Fontanelle (album)

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Studio album by Babes in Toyland
Released August 11, 1992 (1992-08-11)
Recorded 1992 at Pachyderm Recording in Cannon Falls, Minnesota and Sorcerer Sound Recording Studios in New York City, New York, U.S.
Genre Alternative rock, grunge, punk rock, noise rock[1]
Length 37:09
Label Reprise
Producer Lee Ranaldo, Kat Bjelland
Babes in Toyland chronology
Spanking Machine
(1990)Spanking Machine1990
Singles from Fontanelle
  1. "Handsome and Gretel"
    Released: 1991
  2. "Bruise Violet"
    Released: 1992

Fontanelle is the second studio album by the American punk rock band Babes in Toyland, released on August 11, 1992 by Reprise Records. It was the band's first release on a major label, and their first recording to feature Maureen Herman on bass.


After extensive touring throughout 1991, the band entered the studio to record their major label follow-up to their debut album, Spanking Machine. Bassist Michelle Leon left the group in December 1991, shortly before the recording of Fontanelle began, due to the death of her boyfriend, Joe Cole. Maureen Herman was recruited as her replacement.

The album was co-produced by frontwoman and guitarist Kat Bjelland with Lee Ranaldo of Sonic Youth heading production.[2] Brian Paulson was also studio engineer and the final product was mixed by Dave Ogilvie. The cover photo — an image of a naked doll held up in front of a mirror — was taken for the album by photographer Cindy Sherman.

The band has explained the album's name as referring to the soft spot on the top of a baby's skull, as well as to a little fountain used by fairies. It is also the name of a magician consulted by Gilles de Rais, the real-life murderer who inspired the fairy tale "Bluebeard".[3]

The process of recording the album is described in the book Babes in Toyland: The Making and Selling of a Rock and Roll Band, by Neal Karlen.[4]


Professional ratings
Review scores
Source Rating
Allmusic 4/5 stars[5]
Rolling Stone 4/5 stars[6]
Entertainment Weekly A−[7]

Fontanelle is Babes in Toyland's most critically and commercially successful album, selling 220,000 copies approximately in the United States alone. Reviews of the album were very positive, with Steve Huey from allmusic noting:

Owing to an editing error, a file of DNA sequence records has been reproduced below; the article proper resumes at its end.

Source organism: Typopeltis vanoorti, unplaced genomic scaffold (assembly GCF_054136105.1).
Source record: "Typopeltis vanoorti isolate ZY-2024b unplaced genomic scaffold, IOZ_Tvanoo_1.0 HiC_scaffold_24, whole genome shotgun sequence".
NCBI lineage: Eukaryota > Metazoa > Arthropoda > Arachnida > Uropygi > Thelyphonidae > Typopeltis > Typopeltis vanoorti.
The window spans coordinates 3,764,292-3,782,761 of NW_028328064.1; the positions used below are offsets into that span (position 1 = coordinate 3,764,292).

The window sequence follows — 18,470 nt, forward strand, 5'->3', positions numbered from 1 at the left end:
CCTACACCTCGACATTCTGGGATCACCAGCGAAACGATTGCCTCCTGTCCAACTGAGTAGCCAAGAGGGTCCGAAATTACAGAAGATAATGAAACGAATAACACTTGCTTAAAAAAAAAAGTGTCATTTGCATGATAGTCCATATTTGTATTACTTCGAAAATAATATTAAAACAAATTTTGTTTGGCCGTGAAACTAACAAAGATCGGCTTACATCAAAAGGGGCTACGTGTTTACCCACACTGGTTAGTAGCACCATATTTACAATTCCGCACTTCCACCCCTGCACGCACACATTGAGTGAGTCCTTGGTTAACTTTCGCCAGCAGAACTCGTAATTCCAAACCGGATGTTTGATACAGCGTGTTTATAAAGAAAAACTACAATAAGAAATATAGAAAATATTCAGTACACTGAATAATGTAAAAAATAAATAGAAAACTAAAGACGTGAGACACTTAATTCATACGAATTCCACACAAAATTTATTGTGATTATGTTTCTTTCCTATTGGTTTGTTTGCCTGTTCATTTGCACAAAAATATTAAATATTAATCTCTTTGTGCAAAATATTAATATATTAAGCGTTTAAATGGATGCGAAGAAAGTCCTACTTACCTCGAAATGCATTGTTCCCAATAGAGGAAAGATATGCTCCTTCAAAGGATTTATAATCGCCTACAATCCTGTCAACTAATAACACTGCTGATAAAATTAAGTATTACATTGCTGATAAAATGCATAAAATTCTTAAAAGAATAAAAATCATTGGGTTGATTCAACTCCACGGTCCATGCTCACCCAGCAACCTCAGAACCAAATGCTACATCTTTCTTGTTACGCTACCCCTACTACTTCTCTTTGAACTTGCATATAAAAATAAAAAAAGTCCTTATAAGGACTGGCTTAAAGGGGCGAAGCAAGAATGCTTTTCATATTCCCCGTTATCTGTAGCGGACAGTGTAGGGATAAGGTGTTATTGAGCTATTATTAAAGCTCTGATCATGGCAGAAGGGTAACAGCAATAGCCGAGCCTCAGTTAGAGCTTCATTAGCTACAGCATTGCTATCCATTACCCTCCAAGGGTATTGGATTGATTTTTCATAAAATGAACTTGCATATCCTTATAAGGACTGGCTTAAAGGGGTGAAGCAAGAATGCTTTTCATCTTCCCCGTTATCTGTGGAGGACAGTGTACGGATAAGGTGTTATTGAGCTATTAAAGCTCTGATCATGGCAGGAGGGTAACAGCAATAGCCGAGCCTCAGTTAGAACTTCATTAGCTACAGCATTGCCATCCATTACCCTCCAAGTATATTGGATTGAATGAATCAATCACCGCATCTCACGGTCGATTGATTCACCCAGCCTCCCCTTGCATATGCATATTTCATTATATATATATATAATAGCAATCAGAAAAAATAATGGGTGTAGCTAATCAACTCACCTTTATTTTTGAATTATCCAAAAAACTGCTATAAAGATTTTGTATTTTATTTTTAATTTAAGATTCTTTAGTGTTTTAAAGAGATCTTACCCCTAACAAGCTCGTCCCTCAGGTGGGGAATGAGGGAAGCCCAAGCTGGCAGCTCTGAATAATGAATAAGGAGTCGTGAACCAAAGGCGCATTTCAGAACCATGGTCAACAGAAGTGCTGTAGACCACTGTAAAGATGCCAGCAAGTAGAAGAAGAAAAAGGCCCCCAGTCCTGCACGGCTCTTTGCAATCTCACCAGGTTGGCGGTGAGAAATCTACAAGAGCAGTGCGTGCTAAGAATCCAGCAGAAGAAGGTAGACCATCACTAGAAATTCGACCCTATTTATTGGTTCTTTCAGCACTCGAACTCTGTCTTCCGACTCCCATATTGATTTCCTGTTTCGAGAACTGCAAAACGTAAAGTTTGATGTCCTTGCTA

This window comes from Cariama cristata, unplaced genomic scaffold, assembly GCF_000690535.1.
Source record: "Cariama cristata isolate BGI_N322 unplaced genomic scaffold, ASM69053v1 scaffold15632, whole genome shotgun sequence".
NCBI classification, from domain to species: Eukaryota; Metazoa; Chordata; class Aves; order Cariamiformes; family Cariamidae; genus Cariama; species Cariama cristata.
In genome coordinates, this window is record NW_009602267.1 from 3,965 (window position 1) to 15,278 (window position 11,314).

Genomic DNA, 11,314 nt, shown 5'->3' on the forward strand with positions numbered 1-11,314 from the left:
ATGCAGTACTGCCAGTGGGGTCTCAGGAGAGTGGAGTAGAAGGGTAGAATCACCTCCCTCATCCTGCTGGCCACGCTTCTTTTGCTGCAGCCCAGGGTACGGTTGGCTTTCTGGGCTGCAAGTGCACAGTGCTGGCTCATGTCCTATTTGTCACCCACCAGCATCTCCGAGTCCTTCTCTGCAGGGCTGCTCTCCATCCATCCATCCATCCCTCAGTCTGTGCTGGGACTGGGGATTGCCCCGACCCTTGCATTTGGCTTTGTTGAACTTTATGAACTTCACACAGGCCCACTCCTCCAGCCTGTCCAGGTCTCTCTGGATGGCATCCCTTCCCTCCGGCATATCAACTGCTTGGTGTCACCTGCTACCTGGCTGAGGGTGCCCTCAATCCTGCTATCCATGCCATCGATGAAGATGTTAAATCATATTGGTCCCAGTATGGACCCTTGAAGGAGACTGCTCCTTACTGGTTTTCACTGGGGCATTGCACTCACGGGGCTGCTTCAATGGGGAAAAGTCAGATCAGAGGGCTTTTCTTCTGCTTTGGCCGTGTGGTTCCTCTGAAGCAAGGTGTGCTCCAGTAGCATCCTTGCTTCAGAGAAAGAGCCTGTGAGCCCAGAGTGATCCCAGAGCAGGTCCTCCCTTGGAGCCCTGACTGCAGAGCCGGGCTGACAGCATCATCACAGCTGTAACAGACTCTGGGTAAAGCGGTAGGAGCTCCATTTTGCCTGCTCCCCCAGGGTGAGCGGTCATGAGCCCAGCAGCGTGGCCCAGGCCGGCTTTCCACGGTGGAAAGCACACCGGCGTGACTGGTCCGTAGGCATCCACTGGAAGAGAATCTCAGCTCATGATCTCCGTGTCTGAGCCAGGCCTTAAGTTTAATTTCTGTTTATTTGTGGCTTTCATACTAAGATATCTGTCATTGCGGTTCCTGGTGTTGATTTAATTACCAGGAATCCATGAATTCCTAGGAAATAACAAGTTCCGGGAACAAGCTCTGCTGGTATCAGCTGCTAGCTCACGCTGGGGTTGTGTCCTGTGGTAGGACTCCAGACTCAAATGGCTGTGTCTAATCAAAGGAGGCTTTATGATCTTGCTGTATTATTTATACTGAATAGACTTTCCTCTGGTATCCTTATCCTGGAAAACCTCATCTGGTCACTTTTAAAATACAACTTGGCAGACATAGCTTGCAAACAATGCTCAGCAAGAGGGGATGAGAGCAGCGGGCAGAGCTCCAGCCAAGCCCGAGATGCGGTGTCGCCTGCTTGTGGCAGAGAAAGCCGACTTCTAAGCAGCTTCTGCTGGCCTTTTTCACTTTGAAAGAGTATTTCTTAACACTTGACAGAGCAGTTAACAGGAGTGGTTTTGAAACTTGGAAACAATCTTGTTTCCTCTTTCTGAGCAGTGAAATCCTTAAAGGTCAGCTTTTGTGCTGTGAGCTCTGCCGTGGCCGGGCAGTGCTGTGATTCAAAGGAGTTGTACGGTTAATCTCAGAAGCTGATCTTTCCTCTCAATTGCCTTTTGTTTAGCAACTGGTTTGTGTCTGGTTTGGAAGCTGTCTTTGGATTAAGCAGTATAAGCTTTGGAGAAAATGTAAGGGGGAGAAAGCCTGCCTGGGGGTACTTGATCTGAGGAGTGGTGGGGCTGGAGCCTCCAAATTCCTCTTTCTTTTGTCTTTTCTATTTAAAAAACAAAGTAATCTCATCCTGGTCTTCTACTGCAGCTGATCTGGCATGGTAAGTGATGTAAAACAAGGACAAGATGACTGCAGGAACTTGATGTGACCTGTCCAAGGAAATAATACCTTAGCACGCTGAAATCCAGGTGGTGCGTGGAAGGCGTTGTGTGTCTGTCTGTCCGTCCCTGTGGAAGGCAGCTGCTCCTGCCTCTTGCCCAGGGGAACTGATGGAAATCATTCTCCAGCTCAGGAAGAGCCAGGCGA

Measured by any standard, Fontanelle is a frighteningly primal record, one whose sheer ferocity Babes in Toyland never quite captured this convincingly anywhere else.

The album's success also prompted them to tour more and were eventually offered a place on the Lollapalooza tour in 1993,[8] playing alongside such acts as Tool, Primus, Alice in Chains, Dinosaur Jr. and Rage Against the Machine. During dates at Lollapalooza, the band released their third and final EP, Painkillers, in June 1993, which consisted of a re-recording of one of their most notable songs "He's My Thing", and outtakes from Fontanelle.

Track listing[edit]

All tracks written by Kat Bjelland unless otherwise noted.

No. Title Writer(s) Length
1. "Bruise Violet"   2:52
2. "Right Now"   2:19
3. "Bluebell"   2:22
4. "Handsome and Gretel"   1:50
5. "Blood"   2:44
6. "Magick Flute" Lori Barbero 3:02
7. "Won't Tell"   2:27
8. "Quiet Room"   2:59
9. "Spun" Bjelland, Barbero 3:03
10. "Short Song"   0:41
11. "Jungle Train" Bjelland, Barbero 2:15
12. "Pearl" Bjelland, Barbero, Michelle Leon 1:56
13. "Real Eyes"   2:51
14. "Mother"   3:13
15. "Gone"   2:28
Total length: 37:09


All personnel credits adapted from the album's liner notes.[9]

Babes in Toyland
Technical personnel
Design personnel

Chart positions[edit]

Chart (1992) Peak
UK Albums Chart[10] 24


  1. ^ Earles, Andrew (March 31, 2015). "The Revival of Cherubs". Pitchfork. Retrieved October 16, 2017. 
  2. ^ Taylor, Steve. A to X of Alternative Music. Continuum International Publishing Group. 2006.
  3. ^ "Gilles de Rais alias Blue Beard". 2007-02-26. Archived from the original on 2012-02-19. Retrieved 2012-02-16. 
  4. ^ "News Review: Babes in Toyland: The Making and Selling of a Rock and Roll Band –". Entertainment Weekly. August 12, 1994. 
  5. ^ Huey, Steve. "allmusic ((( Fontanelle > Review )))". Allmusic. Retrieved March 17, 2010. 
  6. ^ Brackett, Nathan. "Babes in Toyland". The New Rolling Stone Album Guide. November 2004. pg. 32, cited March 17, 2010
  7. ^ Berger, Arion. "Fontanelle". Entertainment Weekly. August 1992. pg. 66, cited March 17, 2010
  8. ^ "Dispatches Latter-Day Grunge". Time. 1993-07-12. Retrieved 2010-04-26. 
  9. ^ Fontanelle (CD). Babes in Toyland. Reprise Records. 1992. LC 0322. 
  10. ^ "Babes in Toyland | Artist | Official Charts". The Official Charts Company. Retrieved June 25, 2012. 

External links[edit]